It’s not every day that first-year PhD students present their work at an international professional meeting. But Keck Graduate Institute’s Andrew Burns and Corinna Doris did exactly that at ECI’s “Scale-up and Manufacturing of Cell-based Therapies V” conference held in San Diego in January.
“It’s always a big deal if students can present at an international meeting. Only outstanding students get this opportunity,” says Ian Phillips, KGI’s Norris Professor of Applied Life Sciences and director of the Center for Rare Disease Therapies.
The students’ poster presentation, titled “Characterization of a 3D Matrix Bioreactor for Scaled Production of Human Mesenchymal Stem Cells,” described their work on a new 3D approach to produce stem cells in high quantities for future clinical trials and novel treatments. Burns explains: “Stem cell culture is mainly done now in 2D. We’re trying to move that into the 3D space and do it in a controlled environment. We’re making a more habitable place for these cells to grow and giving them more space to do that.”
Their research was of immediate interest to the conference organizers. Burns recalls, “We had to send them an abstract, and they got back to us the next day, saying, ‘Yes, please do this.”
Phillips notes that millions of stem cells can be required in a single injection when used as a therapy for humans. By employing the 3D matrix technology, the students hope to grow these stem cells by the billions.
Both 2016 graduates of KGI’s Master of Bioscience (MBS) program and recipients of the Dennis and Linda Fenton Fellowship, Burns and Doris are conducting their work in the Amgen Bioprocessing Center laboratories at KGI under the supervision of a team consisting of Phillips; Parviz Shamlou, the center’s director and KGI’s George B. and Joy Rathmann Professor; KGI lecturer Cameron Bardliving; and Vinit Saxana, the founder and CEO of Sepragen Corporation, the students’ industry partner.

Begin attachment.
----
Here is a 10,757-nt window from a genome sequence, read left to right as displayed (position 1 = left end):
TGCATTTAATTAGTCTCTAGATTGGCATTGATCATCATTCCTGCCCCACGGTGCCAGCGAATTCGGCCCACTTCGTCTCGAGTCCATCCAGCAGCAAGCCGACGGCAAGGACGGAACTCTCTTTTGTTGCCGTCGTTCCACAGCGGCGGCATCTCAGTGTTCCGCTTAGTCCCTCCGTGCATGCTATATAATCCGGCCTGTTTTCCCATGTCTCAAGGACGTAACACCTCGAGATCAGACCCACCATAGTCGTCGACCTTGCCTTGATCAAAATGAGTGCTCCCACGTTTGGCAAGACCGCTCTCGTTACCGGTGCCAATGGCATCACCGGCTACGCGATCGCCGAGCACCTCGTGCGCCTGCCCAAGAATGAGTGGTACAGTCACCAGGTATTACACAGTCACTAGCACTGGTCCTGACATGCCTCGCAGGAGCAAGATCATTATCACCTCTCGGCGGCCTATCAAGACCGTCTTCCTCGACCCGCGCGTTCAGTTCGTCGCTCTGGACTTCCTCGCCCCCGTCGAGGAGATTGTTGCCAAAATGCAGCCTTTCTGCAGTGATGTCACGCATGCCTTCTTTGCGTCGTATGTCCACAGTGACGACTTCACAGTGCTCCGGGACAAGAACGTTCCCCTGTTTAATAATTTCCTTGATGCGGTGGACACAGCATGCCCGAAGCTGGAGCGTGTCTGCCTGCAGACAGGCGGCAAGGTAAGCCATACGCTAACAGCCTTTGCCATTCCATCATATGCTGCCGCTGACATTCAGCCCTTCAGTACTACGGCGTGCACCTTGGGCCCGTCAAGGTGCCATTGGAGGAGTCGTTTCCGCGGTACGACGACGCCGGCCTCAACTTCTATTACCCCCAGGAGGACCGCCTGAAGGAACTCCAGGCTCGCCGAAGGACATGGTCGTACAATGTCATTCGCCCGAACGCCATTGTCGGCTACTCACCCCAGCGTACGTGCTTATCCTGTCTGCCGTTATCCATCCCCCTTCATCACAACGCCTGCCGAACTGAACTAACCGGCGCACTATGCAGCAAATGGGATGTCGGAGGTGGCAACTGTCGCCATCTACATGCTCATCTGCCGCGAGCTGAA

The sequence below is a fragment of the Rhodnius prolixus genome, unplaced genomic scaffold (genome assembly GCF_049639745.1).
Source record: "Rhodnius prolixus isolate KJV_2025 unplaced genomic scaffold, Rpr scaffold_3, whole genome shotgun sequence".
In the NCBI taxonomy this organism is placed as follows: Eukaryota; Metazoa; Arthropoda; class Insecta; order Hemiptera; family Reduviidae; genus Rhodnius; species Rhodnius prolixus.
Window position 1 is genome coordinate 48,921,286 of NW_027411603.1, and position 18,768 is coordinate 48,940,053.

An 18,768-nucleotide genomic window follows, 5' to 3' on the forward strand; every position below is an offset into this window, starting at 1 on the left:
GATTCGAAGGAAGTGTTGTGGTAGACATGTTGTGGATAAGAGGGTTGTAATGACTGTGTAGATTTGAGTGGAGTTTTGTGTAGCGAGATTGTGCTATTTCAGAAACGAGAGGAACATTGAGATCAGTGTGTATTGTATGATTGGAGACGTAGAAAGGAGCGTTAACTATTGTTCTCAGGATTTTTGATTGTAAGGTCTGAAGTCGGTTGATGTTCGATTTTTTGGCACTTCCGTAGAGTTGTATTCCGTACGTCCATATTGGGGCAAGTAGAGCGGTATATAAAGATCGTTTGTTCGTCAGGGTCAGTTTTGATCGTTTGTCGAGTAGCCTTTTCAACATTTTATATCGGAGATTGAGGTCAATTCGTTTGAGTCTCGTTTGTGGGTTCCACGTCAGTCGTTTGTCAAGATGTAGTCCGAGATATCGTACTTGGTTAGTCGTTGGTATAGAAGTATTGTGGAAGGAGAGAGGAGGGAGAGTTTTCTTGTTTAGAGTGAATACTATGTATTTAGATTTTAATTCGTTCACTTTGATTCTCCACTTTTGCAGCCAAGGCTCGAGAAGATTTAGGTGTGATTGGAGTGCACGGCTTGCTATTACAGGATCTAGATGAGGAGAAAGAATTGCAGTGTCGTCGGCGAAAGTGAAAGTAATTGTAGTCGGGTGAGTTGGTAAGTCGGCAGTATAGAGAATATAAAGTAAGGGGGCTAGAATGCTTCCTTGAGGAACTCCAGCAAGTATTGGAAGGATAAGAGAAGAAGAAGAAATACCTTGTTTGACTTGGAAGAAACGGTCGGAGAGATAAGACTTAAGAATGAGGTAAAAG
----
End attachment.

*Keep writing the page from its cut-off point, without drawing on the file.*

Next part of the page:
The students are bringing their respective strengths to the joint project. Burns, whose PhD research focuses on developing a scalable bioreactor for the growth of human cells, is responsible for the cell cultures. Doris, whose background is in bioengineering, contributes expertise in computational fluid dynamics (CFD) and modeling of the reactor itself. At the same time, she is pursuing independent work to design a perfusion bioreactor for use with both mammalian and human cells.
Currently, the students’ collaborative research is in a preliminary stage. Burns explains: “We’re beginning cell culturing, but we’re not in small-scale production yet. We’re in the steps before the small-scale model.”
Burns will be culturing human mesenchymal stem cells, one of the older and better- known cell lines available to researchers. Phillips, who has worked with these adult stem cells in the past, notes: “When transplanted, they don’t run into immune reaction issues, so they’re very useful in treating humans. They actually put out growth factors and can repair cells.”
In the meantime, presenting their research at an international conference has provided both Burns and Doris with a source of encouragement. Doris says: “It validated that what we’re working on is very relevant. The conference attendees were very interested in and appreciated the CFD characterization of the system because it’s not yet commonly utilized in the biotechnology industry. It was a very positive experience and motivated me to come back to work on a system that no one else is doing.”